Thanks to its clever hybrid system, that can work solely in electric only, or work together with the petrol engine, it should get around 42.7mpg (real world) - which is still pretty impressive for an SUV of this size.
One to Avoid – Lexus RX 2.0T
It’s pretty hard to make a case for the smaller engined Lexus. It’s a 2.0-litre petrol turbo engine, and although it’s cheaper to buy than the RX450h, it’s less economical, slower, and is very stretched for a car for this size. In fact, Lexus stopped selling it in September 2017.
• January 2016 New generation of Lexus RX delivered to UK customers.
• September 2017 Lexus discontinues 2.0-litre petrol engine.
• 2018 New Sport model joins the lineup with 20-inch alloy wheels.
Understanding Lexus RX names
The larger the number, the more power, so the entry-level RX 200 doesn't have the performance of the RX 450. The small 'h' indicates that the car has a hybrid system.
The trim level indicates the standard and quantity of equipment. F-Sport denotes that it is second to top, and has distinctive 20-inch alloy wheels.
Lexus RX Engines
Petrol: 200t, 450h
Engine choice in the RX range consists of two models - and one of them was discontinued in September 2017.
This discontinued model obviously can’t be bought from new, but can be bought used. It’s a 2.0-litre turbocharged petrol engine that makes 237 hp. It’s a tough sell as it’s less economical, and slower than the 3.5-litre V6.
The 3.5-litre V6 (as found in the RX450h) has an inbuilt hybrid system. This means that it has an electric motor, which can go 1.2 miles on its own accord, or the electricity can be used in conjunction with the engine. This means in commuter traffic it’ll run on just electricity, which is good for the environment, and is near - silent, which is good for you. Lexus claims a combined 50.1mpg, but real world testing it works out closer to 40mpg.
|Fuel||Fuel economy||Power||Acceleration (0-62mph)||Top Speed|
|Lexus RX 200t||Petrol||36mpg||237hp||8.9sec||124mph|
|Lexus RX 450h||Petrol/electric||54mpg||312hp||7.7sec||124mph|
Lexus RX Trims
SE, Luxury, F-Sport, Premier
The Lexus RX450h comes in four different trim levels. Lexus is a premium brand, and its standard levels of equipment are generally very good. Standard equipment includes some things you wouldn’t find with cheaper cars, such as sat-nav and cruise control. Safety systems such a lane departure warning, lane keep assist, and traffic sign recognition are also standard.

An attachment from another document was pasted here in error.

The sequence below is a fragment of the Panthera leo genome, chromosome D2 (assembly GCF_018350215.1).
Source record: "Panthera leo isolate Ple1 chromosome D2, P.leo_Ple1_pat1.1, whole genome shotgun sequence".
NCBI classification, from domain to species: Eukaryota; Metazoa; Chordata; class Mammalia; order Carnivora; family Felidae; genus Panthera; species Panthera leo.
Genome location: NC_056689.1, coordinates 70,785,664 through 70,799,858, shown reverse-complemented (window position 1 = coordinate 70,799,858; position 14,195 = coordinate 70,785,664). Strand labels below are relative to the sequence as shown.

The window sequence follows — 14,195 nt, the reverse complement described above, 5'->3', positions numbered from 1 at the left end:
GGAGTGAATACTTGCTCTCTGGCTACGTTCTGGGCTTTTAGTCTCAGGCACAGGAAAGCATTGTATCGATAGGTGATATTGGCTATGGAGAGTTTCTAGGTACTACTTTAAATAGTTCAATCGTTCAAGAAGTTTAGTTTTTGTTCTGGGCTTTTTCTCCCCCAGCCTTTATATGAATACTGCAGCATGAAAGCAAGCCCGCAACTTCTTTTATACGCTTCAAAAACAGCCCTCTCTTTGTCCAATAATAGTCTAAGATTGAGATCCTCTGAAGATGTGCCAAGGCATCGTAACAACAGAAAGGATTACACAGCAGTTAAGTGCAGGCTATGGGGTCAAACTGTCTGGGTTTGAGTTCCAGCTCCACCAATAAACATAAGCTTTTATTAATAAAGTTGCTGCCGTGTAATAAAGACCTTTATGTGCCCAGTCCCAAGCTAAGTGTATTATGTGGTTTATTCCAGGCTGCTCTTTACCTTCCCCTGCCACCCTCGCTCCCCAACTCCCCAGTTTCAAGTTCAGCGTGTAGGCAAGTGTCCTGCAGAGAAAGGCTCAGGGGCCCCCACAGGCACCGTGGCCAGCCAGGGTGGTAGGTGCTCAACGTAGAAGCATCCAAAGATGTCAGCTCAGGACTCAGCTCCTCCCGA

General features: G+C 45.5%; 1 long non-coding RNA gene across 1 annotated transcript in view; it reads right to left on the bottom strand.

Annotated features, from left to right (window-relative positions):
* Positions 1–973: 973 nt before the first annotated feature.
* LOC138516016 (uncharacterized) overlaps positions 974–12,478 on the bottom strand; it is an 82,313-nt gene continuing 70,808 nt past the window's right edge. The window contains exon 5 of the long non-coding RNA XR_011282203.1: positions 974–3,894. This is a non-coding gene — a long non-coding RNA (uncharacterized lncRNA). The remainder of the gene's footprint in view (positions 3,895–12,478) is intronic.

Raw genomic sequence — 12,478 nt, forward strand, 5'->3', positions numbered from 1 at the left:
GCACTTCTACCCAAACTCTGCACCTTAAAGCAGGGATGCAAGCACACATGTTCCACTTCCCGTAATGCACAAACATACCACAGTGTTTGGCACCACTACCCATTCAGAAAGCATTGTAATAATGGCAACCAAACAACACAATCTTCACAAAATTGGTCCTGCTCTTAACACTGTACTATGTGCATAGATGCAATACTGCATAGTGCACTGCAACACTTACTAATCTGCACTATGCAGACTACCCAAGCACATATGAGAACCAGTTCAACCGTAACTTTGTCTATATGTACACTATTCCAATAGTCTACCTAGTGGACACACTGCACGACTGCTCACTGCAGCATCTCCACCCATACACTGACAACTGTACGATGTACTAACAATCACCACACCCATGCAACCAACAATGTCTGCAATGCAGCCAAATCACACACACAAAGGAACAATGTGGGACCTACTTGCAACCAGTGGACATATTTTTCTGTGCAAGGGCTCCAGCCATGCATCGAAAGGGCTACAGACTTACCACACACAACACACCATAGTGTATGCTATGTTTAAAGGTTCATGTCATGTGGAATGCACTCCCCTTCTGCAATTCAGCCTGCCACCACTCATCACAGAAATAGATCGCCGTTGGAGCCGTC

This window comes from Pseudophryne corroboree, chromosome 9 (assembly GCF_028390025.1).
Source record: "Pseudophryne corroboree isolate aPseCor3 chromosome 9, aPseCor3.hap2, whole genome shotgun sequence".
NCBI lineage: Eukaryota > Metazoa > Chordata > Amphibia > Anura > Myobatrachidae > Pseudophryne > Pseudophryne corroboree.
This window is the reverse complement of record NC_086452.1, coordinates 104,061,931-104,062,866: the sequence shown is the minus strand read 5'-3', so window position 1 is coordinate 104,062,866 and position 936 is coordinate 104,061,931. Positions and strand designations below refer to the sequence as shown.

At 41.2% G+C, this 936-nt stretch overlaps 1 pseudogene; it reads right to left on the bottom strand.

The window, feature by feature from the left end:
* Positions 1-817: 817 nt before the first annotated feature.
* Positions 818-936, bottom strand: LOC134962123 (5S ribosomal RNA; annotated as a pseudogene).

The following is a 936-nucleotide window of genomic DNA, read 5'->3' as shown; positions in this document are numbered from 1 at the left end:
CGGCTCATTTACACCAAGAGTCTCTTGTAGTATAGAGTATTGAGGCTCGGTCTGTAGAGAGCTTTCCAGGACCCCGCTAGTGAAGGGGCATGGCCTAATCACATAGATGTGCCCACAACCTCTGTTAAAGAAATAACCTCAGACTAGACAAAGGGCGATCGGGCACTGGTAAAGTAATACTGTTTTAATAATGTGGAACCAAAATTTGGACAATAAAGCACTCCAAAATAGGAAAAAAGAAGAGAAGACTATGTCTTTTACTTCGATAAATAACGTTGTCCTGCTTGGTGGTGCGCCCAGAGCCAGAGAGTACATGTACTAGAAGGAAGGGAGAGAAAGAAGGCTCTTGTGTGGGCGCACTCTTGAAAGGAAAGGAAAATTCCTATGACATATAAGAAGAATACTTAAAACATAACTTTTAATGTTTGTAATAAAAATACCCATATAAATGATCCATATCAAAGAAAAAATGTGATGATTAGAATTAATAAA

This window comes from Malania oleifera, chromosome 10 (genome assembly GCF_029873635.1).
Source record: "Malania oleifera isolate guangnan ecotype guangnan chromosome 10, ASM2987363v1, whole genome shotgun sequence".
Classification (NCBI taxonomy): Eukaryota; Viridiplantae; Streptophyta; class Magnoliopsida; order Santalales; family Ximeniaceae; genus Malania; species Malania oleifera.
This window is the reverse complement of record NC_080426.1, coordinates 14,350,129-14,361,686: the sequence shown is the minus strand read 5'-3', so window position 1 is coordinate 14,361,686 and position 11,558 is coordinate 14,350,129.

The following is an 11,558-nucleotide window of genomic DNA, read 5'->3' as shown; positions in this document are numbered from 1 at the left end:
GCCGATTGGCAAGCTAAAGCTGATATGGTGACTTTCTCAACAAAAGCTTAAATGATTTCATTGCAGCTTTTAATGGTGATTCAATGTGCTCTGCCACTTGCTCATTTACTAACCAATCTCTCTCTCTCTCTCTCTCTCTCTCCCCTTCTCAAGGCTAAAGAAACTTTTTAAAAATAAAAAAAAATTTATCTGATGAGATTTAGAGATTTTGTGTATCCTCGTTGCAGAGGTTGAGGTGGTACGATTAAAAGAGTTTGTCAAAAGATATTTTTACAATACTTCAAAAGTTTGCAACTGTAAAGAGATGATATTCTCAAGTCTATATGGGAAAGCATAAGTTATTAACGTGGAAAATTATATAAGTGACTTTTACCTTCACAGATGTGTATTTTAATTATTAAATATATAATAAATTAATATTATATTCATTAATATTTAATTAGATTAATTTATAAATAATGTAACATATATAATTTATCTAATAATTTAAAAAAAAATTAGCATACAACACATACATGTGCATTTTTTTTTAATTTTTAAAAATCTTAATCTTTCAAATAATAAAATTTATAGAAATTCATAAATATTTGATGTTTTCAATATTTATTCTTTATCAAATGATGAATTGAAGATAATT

SE is the most basic trim, and adds only a few optional extras, including a CD player, electric mirrors, and leather seat trim.
The biggest change with the Luxury spec is the addition of an electrically operated tailgate. This can be operated by a button inside, or by a button on the key fob. Luxury spec cars also benefit premium navigation bundle, including DAB, parking monitor, and a 12-speaker audio system.
Upgrading to F-Sport gets you massive 20-inch wheels, perforated leather interior, as well as bespoke F-Sport instrument panels and door illuminations.
Luxury is the biggest spec and pretty much has everything on it. With this you get a 15 speaker set-up, blind-spot monitor, as well as a head up display. All three of these are optional extras on the F-Sport too.
Lexus RX Reliability and warranty
Lexus has an enviable image relating to its reliability and it's well earned too, with earlier models awarded the title of Britain's most reliable car.
The story for the current generation is a little different, as it finished 18 out of 75 in the latest Auto Express Driver Power survery, due to issues with interior trim rather than anything more serious. Owners aren't overly concerned either, as satisfaction scores are high and the car was rated the fifth best new car to own in Britain by the same poll.
The RX comes with a three-year/60,000 mile warranty as standard. The hybrid system comes with an individual five year warranty/60,000 mile warranty.
Used Lexus RX
This fourth generation RX has been on sale since 2016 - this does mean that there are some used bargains to be had.
There aren’t many 2.0-litre versions for sale, because they didn’t sell that well, so keep to the 3.5-litre V6. Top of the range Premier models can be found for sub £45,000 - that’s close to a £15,000 saving. These are typically just over a year old and have less than 7,000 miles on them.